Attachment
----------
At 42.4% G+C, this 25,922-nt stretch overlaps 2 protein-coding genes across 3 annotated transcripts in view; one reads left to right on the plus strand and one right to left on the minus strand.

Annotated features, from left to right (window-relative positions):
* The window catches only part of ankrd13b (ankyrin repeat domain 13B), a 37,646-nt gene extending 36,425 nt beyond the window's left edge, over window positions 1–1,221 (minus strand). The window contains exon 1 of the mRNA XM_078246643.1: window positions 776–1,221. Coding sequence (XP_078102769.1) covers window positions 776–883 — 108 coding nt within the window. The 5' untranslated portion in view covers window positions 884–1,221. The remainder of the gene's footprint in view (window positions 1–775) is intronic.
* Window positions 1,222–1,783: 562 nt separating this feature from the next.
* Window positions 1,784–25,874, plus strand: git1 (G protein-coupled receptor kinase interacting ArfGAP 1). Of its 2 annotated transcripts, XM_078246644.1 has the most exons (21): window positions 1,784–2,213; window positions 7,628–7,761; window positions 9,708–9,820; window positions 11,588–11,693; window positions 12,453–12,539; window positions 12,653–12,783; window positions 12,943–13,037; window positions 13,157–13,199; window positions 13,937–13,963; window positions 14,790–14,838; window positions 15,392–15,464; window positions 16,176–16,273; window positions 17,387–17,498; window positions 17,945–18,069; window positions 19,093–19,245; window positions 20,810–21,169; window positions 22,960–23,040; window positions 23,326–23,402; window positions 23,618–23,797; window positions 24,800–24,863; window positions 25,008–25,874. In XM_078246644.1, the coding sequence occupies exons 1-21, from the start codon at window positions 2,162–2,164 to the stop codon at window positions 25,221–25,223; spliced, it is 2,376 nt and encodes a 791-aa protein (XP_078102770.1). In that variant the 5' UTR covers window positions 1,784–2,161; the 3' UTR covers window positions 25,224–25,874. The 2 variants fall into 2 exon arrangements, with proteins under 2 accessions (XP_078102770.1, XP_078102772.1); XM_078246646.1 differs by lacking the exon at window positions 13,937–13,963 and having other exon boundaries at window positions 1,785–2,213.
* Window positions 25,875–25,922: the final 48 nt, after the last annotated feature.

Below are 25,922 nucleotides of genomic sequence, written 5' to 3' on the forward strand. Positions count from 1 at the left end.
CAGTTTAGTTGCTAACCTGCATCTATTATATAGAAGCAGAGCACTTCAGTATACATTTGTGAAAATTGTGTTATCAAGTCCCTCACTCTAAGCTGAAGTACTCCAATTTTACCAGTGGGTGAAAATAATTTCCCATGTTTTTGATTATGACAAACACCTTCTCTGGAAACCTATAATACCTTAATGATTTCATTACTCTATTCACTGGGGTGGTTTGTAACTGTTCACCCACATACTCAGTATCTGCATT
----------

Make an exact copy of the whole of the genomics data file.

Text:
At 42.4% G+C, this 25,922-nt stretch overlaps 2 protein-coding genes across 3 annotated transcripts in view; one reads left to right on the plus strand and one right to left on the minus strand.

Annotated features, from left to right (window-relative positions):
* The window catches only part of ankrd13b (ankyrin repeat domain 13B), a 37,646-nt gene extending 36,425 nt beyond the window's left edge, over window positions 1–1,221 (minus strand). The window contains exon 1 of the mRNA XM_078246643.1: window positions 776–1,221. Coding sequence (XP_078102769.1) covers window positions 776–883 — 108 coding nt within the window. The 5' untranslated portion in view covers window positions 884–1,221. The remainder of the gene's footprint in view (window positions 1–775) is intronic.
* Window positions 1,222–1,783: 562 nt separating this feature from the next.
* Window positions 1,784–25,874, plus strand: git1 (G protein-coupled receptor kinase interacting ArfGAP 1). Of its 2 annotated transcripts, XM_078246644.1 has the most exons (21): window positions 1,784–2,213; window positions 7,628–7,761; window positions 9,708–9,820; window positions 11,588–11,693; window positions 12,453–12,539; window positions 12,653–12,783; window positions 12,943–13,037; window positions 13,157–13,199; window positions 13,937–13,963; window positions 14,790–14,838; window positions 15,392–15,464; window positions 16,176–16,273; window positions 17,387–17,498; window positions 17,945–18,069; window positions 19,093–19,245; window positions 20,810–21,169; window positions 22,960–23,040; window positions 23,326–23,402; window positions 23,618–23,797; window positions 24,800–24,863; window positions 25,008–25,874. In XM_078246644.1, the coding sequence occupies exons 1-21, from the start codon at window positions 2,162–2,164 to the stop codon at window positions 25,221–25,223; spliced, it is 2,376 nt and encodes a 791-aa protein (XP_078102770.1). In that variant the 5' UTR covers window positions 1,784–2,161; the 3' UTR covers window positions 25,224–25,874. The 2 variants fall into 2 exon arrangements, with proteins under 2 accessions (XP_078102770.1, XP_078102772.1); XM_078246646.1 differs by lacking the exon at window positions 13,937–13,963 and having other exon boundaries at window positions 1,785–2,213.
* Window positions 25,875–25,922: the final 48 nt, after the last annotated feature.

Below are 25,922 nucleotides of genomic sequence, written 5' to 3' on the forward strand. Positions count from 1 at the left end.
CAGTTTAGTTGCTAACCTGCATCTATTATATAGAAGCAGAGCACTTCAGTATACATTTGTGAAAATTGTGTTATCAAGTCCCTCACTCTAAGCTGAAGTACTCCAATTTTACCAGTGGGTGAAAATAATTTCCCATGTTTTTGATTATGACAAACACCTTCTCTGGAAACCTATAATACCTTAATGATTTCATTACTCTATTCACTGGGGTGGTTTGTAACTGTTCACCCACATACTCAGTATCTGCATT